Friday, December 30, 2011


Release date:
October 21, 2011
Chandrakant Singh
Rajniesh Duggall, Zaid Shaikh, Tanisha Mukherjee, Rajpal Yadav, Johnny Lever, Asrani, Tiku Talsania, Shakti Kapoor

If there’s one thing I’ve learnt from years of reporting on cinema, it is this: that getting a foot in the door in a film industry is a tough task. While subjecting myself to some incredibly bad films in 2011, the point was further driven home to me as I watched successful models and beauty pageant winners so desperate for an entry point that they’ve acted in films that must surely be mortifying to them. Former Miss India World Parvathy Omanakuttan made her debut this year in a horrendous film called United Six. Another former Miss India runner-up Sayali Bhagat has popped up repeatedly in some awful films though I must say she plumbed the very depths of poor quality when she starred in that offensively bad film titled Impatient Vivek. And then there’s this film I’m about to review.

Be-Careful stars Grasim Mr India 2003 winner and Mr International 1st runner-up Rajniesh Duggall, one of India’s most prominent models. Having seen him repeatedly on the catwalk, I can vouch for the fact that he’s handsome and has a very attractive personality. Is it really so important to you to be a movie star, Rajniesh, that you have humiliated yourself by acting in this disgusting film?

I’m sorry, dear readers, if that sounds harsh. You see, I can live with the fact that Be-Careful is a shoddy film with shabby sets, bad costumes and make-up, and just about everything going wrong on the production front. I can tolerate the fact that it’s a clich├ęd story about adulterous husbands. But I can’t forgive a film that expects me to have a sense of humour while it dishes out a rather extended joke about rape, unrelenting double entendre and crassness. And slapstick comedy is all very well, but why do some comedians think being repulsive and being funny are the same thing?

Rajniesh Duggall and Zaid Shaikh star in Be-Careful as philanderers Sameer Malhotra and Anand Kapoor a.k.a. Sam and Andy who take off for Thailand supposedly on a business trip, but in reality to bed the maximum women they can get while away from their wives’ vigilant eyes. Of course they underestimate their spouses who not just have spies keeping a watch on them, but land up themselves to keep their men in check.
AND GUESS WHO PLAYS SAM’S WIFE?! … Hold your breath … I bet you didn’t know she’s still doing films … Guess who? …. Whaddyaknow, it’s Tanisha Mukherjee! Yes, Kajol’s little sister is still around! Is the chance to act in a god-awful film like this one more important than your self-respect, Tanisha?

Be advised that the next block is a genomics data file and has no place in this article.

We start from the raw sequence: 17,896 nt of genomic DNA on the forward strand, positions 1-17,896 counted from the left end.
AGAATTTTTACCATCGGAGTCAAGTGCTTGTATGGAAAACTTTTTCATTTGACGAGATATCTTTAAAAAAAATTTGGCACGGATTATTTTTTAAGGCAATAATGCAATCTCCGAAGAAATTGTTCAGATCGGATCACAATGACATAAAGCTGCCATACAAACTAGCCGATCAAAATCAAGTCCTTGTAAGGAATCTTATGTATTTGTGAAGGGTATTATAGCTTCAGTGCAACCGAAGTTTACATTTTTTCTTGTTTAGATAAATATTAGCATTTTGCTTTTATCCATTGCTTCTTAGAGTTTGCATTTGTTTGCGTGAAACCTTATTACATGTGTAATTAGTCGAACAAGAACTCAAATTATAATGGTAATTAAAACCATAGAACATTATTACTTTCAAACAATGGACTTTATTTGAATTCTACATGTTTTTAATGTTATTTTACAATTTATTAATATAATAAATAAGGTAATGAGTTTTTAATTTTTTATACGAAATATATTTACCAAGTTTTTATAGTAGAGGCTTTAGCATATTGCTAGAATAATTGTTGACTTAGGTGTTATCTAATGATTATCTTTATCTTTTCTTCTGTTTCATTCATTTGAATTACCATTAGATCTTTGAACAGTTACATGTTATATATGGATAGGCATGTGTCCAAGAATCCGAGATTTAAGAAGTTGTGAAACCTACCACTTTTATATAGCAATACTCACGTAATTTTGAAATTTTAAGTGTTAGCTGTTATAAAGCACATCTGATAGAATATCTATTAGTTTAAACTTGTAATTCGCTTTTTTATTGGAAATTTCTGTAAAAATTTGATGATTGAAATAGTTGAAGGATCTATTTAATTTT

Which brings us back to the point we were discussing about strugglers in the industry. I can understand a rank outsider hoping that even the worst film could provide them with a platform that might get them noticed and so give them a break in a better film. But is it wise for actors to demean themselves to act in a film that’s not just aesthetically repugnant but morally reprehensible too?
Dear Rajniesh,
Your looks and personality are the only things that kept me from puking while I watched this film. With a better director, we know you are capable of better than Be-Careful! No visibility is worth the embarrassment of playing a perennially horny, completely unfunny creep in a film! Since you’re a top model, I assume money is not what compelled you to accept this role. So what did? Beware of films like Be-Careful! You deserve better!
Warm regards,
Rating (out of five): -50 stars

Footnote: - This trailer may help you partly understand my review. The Govinda hari bolo Gopala bolo song gave Be-Careful an interesting start. In between there was what seemed like a fun song that rhymed “biology” with “technology” but the sound quality was so poor that I couldn’t note down the lyrics for your benefit. The potshots at major Bollywood stars like Aamir Khan may have earned admiration in another film. But in this C-grade venture, they came across as a desperate attention-getting measure, nothing more. Incidentally, Chandrakant Singh also directed this year’s Om Puri-Aftab Shivdasani-starrer Bin Bulaye Baraati that I’d reviewed earlier on this blog -
CBFC Rating:                       A
Language:                             Hindi

Rajniesh’s Photograph courtesy:
Tanisha’s Photograph courtesy:

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